The view from Saxony in 1867
British and American engineering chroniclers typically ignore developments in the other country, although certain interrelations are inescapable if a reasonable account is to be given. They almost completely ignore practice in other countries. In railway signalling, this ignorance is no great omission, since Continental practice had very little influence on either British or American customs. However, there are important lessons to be learned that deserve wider appreciation. In particular, German signalling developed quite independently, and was the basis for the practice not only in Germany, but also in the neighbouring countries.
An early work that attracted notice was M. Max Freiherr von Weber's Das Telegraphen- und Signalwesen der Eisenbahnen (Weimar: 1867), which not only described the practice of the State Railways of Saxony, of which he was Director, but essayed a general survey of the subject. Parts of this work were later reprinted in the Railway Gazette in the United States, for example. The first signal rule book for the Leipzig-Dresden Railway, which he managed, appeared in 1838. This line was used for the early telegraph experiments of Weber and Steinheil (of the University of Göttingen) that were successful, but not followed up. Steinheil, in fact, discovered the earth return that permits telegraphy over a single wire during these investigations.
Von Weber is of the opinion that: "German railway signal practice is a chaos of signs and appearances, that could scarcely be more multiform or multicoloured if its creators had arrived at their fantasy with the aid of the kaleidoscope." In the book he gives an extensive chart of proposed signal aspects and indications, minutely classified and presented by a variety of means.
He credits Morse with the invention of the telegraph, giving the date 1836 [Morse's first trial line was constructed in 1844], and not mentioning Cooke and Wheatstone until later, and then only in passing. The Cooke and Wheatstone telegraph was, as he states, the first used on a German railway, for a block on the Aachen-Ronheide gradient in 1843. This was a double-needle instrument with two signalling wires and a bell wire. Marc Isambard Brunel, not his son, was credited with the Great Western Railway. These misconceptions do not detract from the value of his account.
As for the semaphore signal, he assigns the honour of invention to Friedrich Busse, who adapted the Flügeltelegraph to railway purposes in 1842. This was the same year that Gregory applied General Pasley's telegraph to the same purpose. Perhaps this explains the typical German lattice semaphore arm that was latterly to survive in Austria, and was used by Brierly in London, which differs from the more familiar solid arm.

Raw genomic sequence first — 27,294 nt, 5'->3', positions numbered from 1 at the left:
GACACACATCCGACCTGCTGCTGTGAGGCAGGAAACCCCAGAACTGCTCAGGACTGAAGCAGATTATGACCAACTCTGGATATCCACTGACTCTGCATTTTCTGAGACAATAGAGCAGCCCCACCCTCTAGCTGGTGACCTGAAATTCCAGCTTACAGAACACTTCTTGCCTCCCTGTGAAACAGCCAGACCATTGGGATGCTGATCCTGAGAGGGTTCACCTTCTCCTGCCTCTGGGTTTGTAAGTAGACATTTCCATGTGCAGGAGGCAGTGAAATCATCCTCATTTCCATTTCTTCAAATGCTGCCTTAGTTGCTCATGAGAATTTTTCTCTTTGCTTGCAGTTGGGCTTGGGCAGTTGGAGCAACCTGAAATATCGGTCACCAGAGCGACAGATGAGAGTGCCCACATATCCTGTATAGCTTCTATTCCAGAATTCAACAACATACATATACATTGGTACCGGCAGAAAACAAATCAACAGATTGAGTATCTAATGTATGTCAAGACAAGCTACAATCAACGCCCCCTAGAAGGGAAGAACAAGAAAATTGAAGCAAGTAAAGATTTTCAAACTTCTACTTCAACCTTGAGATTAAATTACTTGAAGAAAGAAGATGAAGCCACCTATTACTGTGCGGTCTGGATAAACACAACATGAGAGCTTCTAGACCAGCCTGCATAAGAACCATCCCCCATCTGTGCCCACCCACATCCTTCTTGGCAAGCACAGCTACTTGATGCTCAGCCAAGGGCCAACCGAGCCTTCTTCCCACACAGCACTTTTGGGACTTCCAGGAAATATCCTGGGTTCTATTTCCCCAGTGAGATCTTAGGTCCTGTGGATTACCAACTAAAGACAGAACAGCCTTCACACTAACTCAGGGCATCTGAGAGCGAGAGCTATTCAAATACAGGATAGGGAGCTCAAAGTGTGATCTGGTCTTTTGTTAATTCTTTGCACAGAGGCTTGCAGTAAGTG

The ball signal is carefully described. This signal was the typical early junction and station signal used in the United States, primarily in New England, and briefly tried by Brunel at Reading and Slough before it was replaced by the disc and crossbar. It was almost surely derived from coast and harbour signals used for nautical purposes, and consisted of a mast and yardarm from which light balls or baskets were suspended by day, and lamps by night. Von Weber gives Clear as indicated by the ball hoisted all the way, Slow by the ball halfway up, and Halt by the ball close to the ground. [This is, indeed the general way it was used both in the United States and on the Great Western, giving a positive Clear aspect, not the mere absence of a Stop signal.]
The first kind of signal used in England was the rotating board, he says. One side was painted green, the other side red. The indication was Stop when the red side faced the oncoming train, Caution when the green side did, and All Right when the board was turned edge-on. [This signal involves two errors: the use of colours to distinguish aspects, and not giving a positive Clear aspect, instead relying on the Stop aspect to stop a train. The signal described was probably the Grand Junction's station signal, as described in Francis's History of the English Railway (1855)]
He does not omit the pneumatic telegraph, or speaking tube, as used in railway signalling. [Such a device was apparently used between Euston and the engine house in Camden, during the short period of rope assistance out of the station.]
At the end of 1844, it is reported that the following railways used the telegraph for signalling: London and South Western, Great Western, London and Dover (South Eastern), Blackwall, Northampton-Peterborough on the London and Birmingham, Leeds-Manchester, Edinburgh-Glasgow, and Kingstown-Dalkey.
Composed by J. B. Calvert
Created 21 November 1999
Last revised 21 November 1999